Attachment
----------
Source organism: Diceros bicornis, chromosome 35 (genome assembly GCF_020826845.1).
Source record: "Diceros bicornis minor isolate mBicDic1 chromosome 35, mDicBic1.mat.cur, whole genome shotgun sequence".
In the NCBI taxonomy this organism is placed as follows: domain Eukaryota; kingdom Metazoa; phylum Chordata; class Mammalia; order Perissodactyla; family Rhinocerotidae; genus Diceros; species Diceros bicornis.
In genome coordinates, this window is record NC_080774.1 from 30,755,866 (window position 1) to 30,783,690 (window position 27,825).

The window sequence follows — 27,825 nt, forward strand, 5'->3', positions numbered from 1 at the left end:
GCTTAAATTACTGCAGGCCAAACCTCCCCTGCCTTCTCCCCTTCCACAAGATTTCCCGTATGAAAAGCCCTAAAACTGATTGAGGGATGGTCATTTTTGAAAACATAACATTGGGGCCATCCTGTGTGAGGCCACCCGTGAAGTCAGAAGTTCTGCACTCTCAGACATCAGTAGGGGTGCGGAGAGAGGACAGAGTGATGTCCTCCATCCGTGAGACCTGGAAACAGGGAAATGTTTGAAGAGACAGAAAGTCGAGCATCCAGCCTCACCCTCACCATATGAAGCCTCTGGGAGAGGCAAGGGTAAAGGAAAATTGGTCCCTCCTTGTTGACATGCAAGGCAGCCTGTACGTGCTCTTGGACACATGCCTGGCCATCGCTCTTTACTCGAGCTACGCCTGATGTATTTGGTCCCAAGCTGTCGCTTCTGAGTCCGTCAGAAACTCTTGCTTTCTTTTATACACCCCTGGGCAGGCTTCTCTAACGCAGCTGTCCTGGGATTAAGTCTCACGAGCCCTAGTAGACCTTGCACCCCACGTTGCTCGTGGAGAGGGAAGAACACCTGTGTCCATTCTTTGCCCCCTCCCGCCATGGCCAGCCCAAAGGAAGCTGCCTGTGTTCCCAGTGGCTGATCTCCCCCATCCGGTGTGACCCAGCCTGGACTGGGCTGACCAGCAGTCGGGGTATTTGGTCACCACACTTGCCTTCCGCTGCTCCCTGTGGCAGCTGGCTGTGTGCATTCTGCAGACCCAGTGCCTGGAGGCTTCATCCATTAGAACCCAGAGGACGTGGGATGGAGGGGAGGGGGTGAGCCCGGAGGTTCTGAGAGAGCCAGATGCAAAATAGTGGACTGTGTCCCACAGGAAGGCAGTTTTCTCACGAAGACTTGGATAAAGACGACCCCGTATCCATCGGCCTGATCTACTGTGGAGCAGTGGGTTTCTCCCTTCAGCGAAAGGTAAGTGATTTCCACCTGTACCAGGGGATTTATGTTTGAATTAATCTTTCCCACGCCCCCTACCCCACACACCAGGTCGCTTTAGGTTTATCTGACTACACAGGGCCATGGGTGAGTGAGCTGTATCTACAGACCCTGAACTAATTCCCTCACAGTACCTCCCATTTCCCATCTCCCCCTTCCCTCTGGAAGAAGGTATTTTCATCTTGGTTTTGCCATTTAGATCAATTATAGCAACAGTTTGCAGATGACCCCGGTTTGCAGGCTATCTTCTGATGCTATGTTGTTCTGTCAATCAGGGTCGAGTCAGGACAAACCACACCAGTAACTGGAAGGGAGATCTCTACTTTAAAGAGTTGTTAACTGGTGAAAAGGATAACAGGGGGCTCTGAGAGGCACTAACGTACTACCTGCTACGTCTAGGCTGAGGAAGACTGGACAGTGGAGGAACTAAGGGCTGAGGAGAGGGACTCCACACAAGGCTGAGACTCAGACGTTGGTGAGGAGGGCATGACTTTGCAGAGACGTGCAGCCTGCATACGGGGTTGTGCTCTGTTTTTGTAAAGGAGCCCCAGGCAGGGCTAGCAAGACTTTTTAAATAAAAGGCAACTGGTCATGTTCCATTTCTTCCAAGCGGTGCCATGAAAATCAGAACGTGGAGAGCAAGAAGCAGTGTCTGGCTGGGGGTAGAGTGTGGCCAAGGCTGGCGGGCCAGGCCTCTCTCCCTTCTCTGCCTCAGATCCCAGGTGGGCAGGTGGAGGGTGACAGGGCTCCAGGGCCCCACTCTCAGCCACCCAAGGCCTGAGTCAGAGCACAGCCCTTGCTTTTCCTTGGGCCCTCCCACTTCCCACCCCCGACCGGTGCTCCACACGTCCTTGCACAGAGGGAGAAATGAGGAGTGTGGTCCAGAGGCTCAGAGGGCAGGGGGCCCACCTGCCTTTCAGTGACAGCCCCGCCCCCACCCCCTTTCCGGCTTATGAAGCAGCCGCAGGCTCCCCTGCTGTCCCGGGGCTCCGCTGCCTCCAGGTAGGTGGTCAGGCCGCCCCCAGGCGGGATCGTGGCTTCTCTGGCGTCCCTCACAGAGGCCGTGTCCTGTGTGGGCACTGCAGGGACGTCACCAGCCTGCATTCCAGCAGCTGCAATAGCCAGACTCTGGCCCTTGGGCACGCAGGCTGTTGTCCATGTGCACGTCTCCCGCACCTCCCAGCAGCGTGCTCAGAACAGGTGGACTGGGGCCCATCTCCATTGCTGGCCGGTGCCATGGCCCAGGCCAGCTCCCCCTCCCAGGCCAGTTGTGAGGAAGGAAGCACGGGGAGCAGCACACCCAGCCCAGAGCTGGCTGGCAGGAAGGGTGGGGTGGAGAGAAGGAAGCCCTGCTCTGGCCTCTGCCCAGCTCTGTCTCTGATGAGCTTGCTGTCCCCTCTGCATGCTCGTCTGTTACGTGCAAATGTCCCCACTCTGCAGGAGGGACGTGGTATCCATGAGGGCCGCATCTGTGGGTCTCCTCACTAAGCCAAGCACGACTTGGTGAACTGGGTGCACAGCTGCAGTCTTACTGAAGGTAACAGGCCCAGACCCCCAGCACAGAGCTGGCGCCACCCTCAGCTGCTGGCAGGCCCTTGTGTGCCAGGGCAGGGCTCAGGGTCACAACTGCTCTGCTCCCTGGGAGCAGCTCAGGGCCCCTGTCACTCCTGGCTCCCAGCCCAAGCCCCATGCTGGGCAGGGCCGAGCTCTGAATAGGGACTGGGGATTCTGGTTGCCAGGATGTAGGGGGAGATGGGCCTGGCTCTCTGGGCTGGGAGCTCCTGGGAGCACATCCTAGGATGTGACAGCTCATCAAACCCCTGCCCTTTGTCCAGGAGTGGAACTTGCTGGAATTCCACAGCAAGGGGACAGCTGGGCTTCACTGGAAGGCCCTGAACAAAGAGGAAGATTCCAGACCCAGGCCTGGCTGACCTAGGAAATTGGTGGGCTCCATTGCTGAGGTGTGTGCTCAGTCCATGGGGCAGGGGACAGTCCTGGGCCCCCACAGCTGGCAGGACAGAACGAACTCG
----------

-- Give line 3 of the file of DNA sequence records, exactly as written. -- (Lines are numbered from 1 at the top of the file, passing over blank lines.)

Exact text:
In the NCBI taxonomy this organism is placed as follows: domain Eukaryota; kingdom Metazoa; phylum Chordata; class Mammalia; order Perissodactyla; family Rhinocerotidae; genus Diceros; species Diceros bicornis.